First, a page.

Of the total registered preterm infants with some (other) health complications are nearly 2/3 of the new-borns-107/64.1% of the cases (Table 3). The 3.6% difference between new-born with RDS and those with all other disabilities shows that in preterm infants the respiratory system is primary damaged. Of the other established health complications in preterm infants, the most common complications are: transient tachypnea +hypoventilation+dyspnoea-13/12.4%. The following indicators by incidence (here as single complications) are pulmonary edema-10/9.5% of the cases and pulmonary hypoventilation, also at 10/9.5%. Further infection is present in 8/7.6% of new-born infants. In 6 new-born infants, polysystemic combined disorders were observed-apart from respiratory disorders, there was also intraventricular haemorrhage, and in one case RDS was associated with cardiovascular disorder. It should be noted that most of the new-born children have registered polypathology, which includes several damages of the respiratory system. In summary, pathology in 94.3% in preterm infants includes mainly single or combined respiratory disorders. The registered cases that have only extra-pulmonary pathology are a total of 6 cases: 4/3.8% of cases with acute kidney failure and 2/1.9% with cardiovascular disease. This relative part represents only 5.7% of all registered complications in preterm infants.
Table 3. Other health complications in preterm infants.
It was surveyed what is the incidence of HMD in preterm infants in the cases with prophylaxis or without prophylaxis with dexamethasone. It was found that the incidence of HMD is with 9.2% higher in preterm infants whose mothers had prenatal corticosteroid prophylaxis (Table 4).
|Existence of HMD||Total|
Table 4. Frequency of HMD in dexamethasone prophylactic group and non-prophylactic group.
According to the data obtained, the risk to develop HMD of corticosteroid prophylaxis increases more than twice (OR=2.366 95% CI=0.937-5.094). As this result required additional analysis, we checked the average gestational week and maternal age depending on whether the new-born children have HMD and if there was applied a corticosteroid prophylaxis (Tables 5 and 6). It was found that new-born infants who have registered HMD were born 3.127 gestational weeks earlier than those who did not develop HMD (Table 5). Mothers whose new-born infants have HMD are 2.6 y older than those of whom the new-born children do not have the disease. Both differences were statistically significant (p<0.05), which also showed the significant factorial influence of the gestational week and the maternal age on the occurrence of HMD in preterm infants. Table 3 also shows that prenatal prophylaxis with dexamethasone was performed in those pregnant women who had given birth approximately 2 gestational weeks earlier compared to the gestational week of birth of infants without prophylaxis. The difference found was significant (p=0.000).
|Existence of HMD||Number||Average||Standard deviation||u||p||Average difference|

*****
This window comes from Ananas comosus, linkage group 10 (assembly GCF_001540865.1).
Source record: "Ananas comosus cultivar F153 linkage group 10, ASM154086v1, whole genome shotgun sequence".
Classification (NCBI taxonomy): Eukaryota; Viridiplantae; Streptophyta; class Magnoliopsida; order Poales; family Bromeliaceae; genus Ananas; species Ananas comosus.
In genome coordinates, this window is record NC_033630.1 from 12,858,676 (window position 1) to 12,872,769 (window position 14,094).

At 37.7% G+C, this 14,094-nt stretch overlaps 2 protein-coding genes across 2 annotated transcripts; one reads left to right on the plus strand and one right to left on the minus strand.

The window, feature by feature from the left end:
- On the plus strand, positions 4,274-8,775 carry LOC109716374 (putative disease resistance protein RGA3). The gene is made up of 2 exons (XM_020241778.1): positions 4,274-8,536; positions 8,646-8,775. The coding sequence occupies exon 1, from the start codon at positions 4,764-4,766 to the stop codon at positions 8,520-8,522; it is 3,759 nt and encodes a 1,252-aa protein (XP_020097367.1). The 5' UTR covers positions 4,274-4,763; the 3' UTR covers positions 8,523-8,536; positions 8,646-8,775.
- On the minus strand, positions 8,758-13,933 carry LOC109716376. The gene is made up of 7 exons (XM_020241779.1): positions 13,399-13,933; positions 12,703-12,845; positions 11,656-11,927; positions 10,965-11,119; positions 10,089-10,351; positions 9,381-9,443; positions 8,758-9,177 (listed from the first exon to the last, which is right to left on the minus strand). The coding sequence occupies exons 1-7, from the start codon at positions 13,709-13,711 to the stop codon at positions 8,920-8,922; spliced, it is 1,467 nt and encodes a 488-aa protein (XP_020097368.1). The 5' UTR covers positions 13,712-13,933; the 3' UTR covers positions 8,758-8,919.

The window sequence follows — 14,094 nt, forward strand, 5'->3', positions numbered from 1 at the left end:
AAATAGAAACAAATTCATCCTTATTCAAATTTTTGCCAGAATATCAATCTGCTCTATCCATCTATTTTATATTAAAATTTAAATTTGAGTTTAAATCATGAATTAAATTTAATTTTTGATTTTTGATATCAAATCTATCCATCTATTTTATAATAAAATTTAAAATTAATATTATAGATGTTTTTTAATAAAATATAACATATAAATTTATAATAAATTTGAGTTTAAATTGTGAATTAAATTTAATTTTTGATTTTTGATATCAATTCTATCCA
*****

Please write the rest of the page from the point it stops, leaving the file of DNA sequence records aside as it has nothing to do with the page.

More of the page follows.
|Gestational week of birth||Yes||25||29.76||3.677||-4515||0.000||-3.127|
Table 5. Dependence between gestational week, mother’s age and HMD.
|Dexamethasone prophylactic||Number||Average||Standard deviation||u||p||Average difference|
|Gestational week of birth||Yes||89||31.51||3.458||-3.893||0.000||-1.956|
Table 6. Dependence between gestational week, mother’s age and dexamethasone prophylactic.
It was surveyed what is the average gestational week of birth and maternal age when combining: prenatal corticosteroid prophylaxis, presence or absence of HMD or RDS (Tables 7 and 8).
|Dexamethasone prophylactic||Existence of HMD||Number||Average||Standard deviation||u||p||Average difference|
|No||Gestational week of birth||Yes||8||31.75||2.659||-1.743||0.085||-1.907|
|Yes||Gestational week of birth||Yes||17||28.82||3.779||-3.820||0.000||-3.315|
Table 7. Dependence between gestational week, prenatal dexamethasone prophylactic and HMD.
|Dexamethasone prophylactic||Existence of RDS||Number||Average||Standard deviation||u||P||Average difference|
|No||Gestational week of birth||Yes||40||33.45||2.745||-0.035||0.972||-0.024|
|Yes||Gestational week of birth||Yes||61||31.44||3.797||-0.252||0.801||-0.200|
Table 8. Dependence between gestational week, prenatal dexamethasone prophylactic and RDS.
It was found that if the new-borns had undergone prophylaxis with dexamethasone and have HMD, they were born in the earliest gestational week-28.82 ± 3.88 gestational weeks, which occurred more than 3 gestational weeks earlier than infants who have undergone prophylaxis and who have not developed HMD- 32.14 ± 3.08 gestational weeks (Table 7). Mothers of new-born children who have been prophylaxis with dexamethasone and their new-born children with HMD have the highest average age of 29.88 ± 4.15 y, which is 1.3 y older than the pregnant women whose new-born children have undergone prophylaxis and do not have an HMD.
New-born children who have not undergone prophylaxis with dexamethasone and who have developed HMD were born in 31.75 ± 2.66 gestational week, which makes a difference of 2.93 gestational weeks of birth between new-born children who have undergone prophylaxis and have developed HMD-28.82 ± 3.78. When compared to the average gestational week of birth and maternal age of new-born children who have undergone prophylaxis with dexamethasone and having RDS (Table 5), there were no significant differences observed in new-born children, as was the case with HMD (Table 7). The only statistically significant difference was recorded in the average age of the mother, and the pregnant women with dexamethasone prophylaxis and with presence of RDS are 4.5 y older than pregnant women whose new-born children have undergone prophylaxis and did not develop RDS. From the results so obtained, it can be concluded that the gestational week of birth does not affect the RDS only the advanced maternal age is associated with the higher incidence of RDS.